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Estacada investigates new school calendar

Estacada’s school calendar may look different next year.

A recently formed committee has been gathering information about different school calendars, including a four-day week and year-round schedule. It has surveyed community members about possibilities and was scheduled to discuss them with the School Board at its meeting Wednesday, Jan. 13.

They hope to bring a proposal to the school board and the superintendent in February.

“We’re gathering insight, getting thoughts on student learning outcomes and feedback from the community,” said Scott Sullivan, curriculum and instruction director for the Estacada School District. “We’re hoping to maximize student learning — we’re looking at different options to do so.”

It is not definite that the calendar will change. If the district decides to move away from the traditional five-day school week, options include a four-day week or year-round schedule.

The committee was formed in order to involve the community and staff in the process.

“Usually this is done behind closed doors, but we wanted to make it as transparent as possible,” said Sabrina LaLonde, human resources coordinator for the district. “We want to create dialogue around this.”

A year-round schedule would consist of shorter breaks throughout the school year rather than three months off during the summer.

“Research shows that a year-round system benefits low-income students and that has significant bearing for us,” Sullivan said.

This is particularly relevant for the 2,745 students in the Estacada School District. Census data released in 2012 showed that 21 percent of Estacada’s residents had income below the poverty line — the highest percentage in Clackamas County. Sullivan estimates that 55 percent of Estacada students are poor, based on the number of students receiving free and reduced school lunches.

Research has that a year round model reduces learning loss during the summer months, often a significant issue for low-income students. Studies have shown that low-income students make similar learning gains to other students during the school year, but the achievement gap between the two groups widens during summer breaks.

Low-income students are also less likely to participate in summer learning programs.

Research has also indicated that low-income students benefit from a year-round calendar if the school includes opportunities for extracurricular learning during the breaks. Sullivan said a year-round school calendar in Estacada would have them.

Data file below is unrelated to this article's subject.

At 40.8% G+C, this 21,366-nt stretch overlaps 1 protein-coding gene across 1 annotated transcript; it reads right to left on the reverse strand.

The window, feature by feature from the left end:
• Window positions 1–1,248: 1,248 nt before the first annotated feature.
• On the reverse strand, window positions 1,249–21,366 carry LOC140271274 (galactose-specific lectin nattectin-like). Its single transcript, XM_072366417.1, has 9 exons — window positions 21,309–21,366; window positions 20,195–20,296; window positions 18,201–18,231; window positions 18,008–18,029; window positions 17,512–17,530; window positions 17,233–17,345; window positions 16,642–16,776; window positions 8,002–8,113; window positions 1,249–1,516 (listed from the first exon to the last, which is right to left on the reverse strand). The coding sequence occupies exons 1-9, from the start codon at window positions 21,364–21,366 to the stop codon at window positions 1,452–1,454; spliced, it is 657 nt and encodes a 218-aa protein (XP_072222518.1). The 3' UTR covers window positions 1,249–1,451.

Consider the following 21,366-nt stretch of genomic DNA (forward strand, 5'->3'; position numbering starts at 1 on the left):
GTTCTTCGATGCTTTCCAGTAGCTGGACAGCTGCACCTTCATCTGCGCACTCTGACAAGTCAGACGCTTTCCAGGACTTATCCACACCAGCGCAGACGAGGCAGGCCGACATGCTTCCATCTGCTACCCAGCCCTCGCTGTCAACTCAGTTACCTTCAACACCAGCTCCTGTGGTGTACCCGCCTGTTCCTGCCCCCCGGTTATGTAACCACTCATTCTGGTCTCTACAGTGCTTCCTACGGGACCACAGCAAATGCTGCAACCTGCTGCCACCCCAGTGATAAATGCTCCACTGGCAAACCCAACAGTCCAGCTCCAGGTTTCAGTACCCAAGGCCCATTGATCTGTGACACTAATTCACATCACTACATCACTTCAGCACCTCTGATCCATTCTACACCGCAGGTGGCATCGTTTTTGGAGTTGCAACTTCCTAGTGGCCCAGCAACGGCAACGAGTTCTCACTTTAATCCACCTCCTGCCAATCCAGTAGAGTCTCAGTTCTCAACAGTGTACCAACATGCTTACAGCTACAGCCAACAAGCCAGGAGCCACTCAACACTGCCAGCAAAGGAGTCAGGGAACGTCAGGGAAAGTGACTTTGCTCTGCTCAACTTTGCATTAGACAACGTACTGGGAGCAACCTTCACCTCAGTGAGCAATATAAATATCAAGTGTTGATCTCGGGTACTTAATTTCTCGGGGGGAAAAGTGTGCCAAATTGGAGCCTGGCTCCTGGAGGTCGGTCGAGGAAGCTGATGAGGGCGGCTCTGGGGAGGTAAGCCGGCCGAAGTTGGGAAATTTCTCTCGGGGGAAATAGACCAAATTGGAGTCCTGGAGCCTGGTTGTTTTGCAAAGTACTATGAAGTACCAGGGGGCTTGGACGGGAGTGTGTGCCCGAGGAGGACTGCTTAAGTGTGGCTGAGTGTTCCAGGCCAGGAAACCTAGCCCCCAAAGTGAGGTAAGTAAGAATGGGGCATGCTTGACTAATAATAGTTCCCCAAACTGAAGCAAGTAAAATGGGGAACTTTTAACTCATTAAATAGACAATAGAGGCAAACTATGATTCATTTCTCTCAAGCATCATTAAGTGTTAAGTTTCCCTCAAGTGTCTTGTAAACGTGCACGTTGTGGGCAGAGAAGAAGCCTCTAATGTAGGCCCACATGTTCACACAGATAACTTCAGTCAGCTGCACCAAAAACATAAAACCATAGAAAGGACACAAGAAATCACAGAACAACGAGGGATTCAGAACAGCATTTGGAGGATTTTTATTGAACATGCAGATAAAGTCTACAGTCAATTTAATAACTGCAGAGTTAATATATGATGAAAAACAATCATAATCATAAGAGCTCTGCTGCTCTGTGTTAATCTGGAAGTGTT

In the four-day-per-week model, there would be no school on Monday but more time in school the rest of the week. One benefit of a four day week would be providing more time for professional development for teachers or medical and other personal appointments for staff and students.

In Estacada, Sullivan said, the four day week would double the amount of professional development time for teachers. Under the current schedule, teachers have one hour of professional development per week. In the four-day week model, they would have eight hours every two weeks.

“It would be a great way to increase (professional development) without losing student contact time,” Sullivan said.

A study by Montana State University and Georgia State University found that math scores of elementary students improved after their schools switched to a four-day week. Additionally, studies showed longer class periods in the four-day week model allows a more in-depth focus on subjects.

Four-day school weeks are not new in Oregon but are used in smaller, more rural districts. Nearby, the Corbett School District switched to a four-day week 17 years ago and Superintendent Randy Trani wouldn't have it any other way.

“I would recommend to nearly any school district, as long as the poverty level isn’t so high that you’d be taking calories away from them,” he said. “If the majority of student are on free and reduced lunch, I wouldn’t recommend it, but other than that, it has lots of benefits.”

The length of the school day varies by grade, but Trani said it typically lasts from 7:55 a.m. to 3:36 p.m. There is no school on Monday.

He sees family scheduling as a significant benefit of the four-day week model.

“For families planning, the consistency is better,” he said. “With the exception of Thanksgiving, all of our weeks are four days. When you have random days off, it makes it difficult to plan for childcare.”

“It increases morale,” he said. “You have the ability let families plan easily — you don’t get that as much with a five-day schedule.”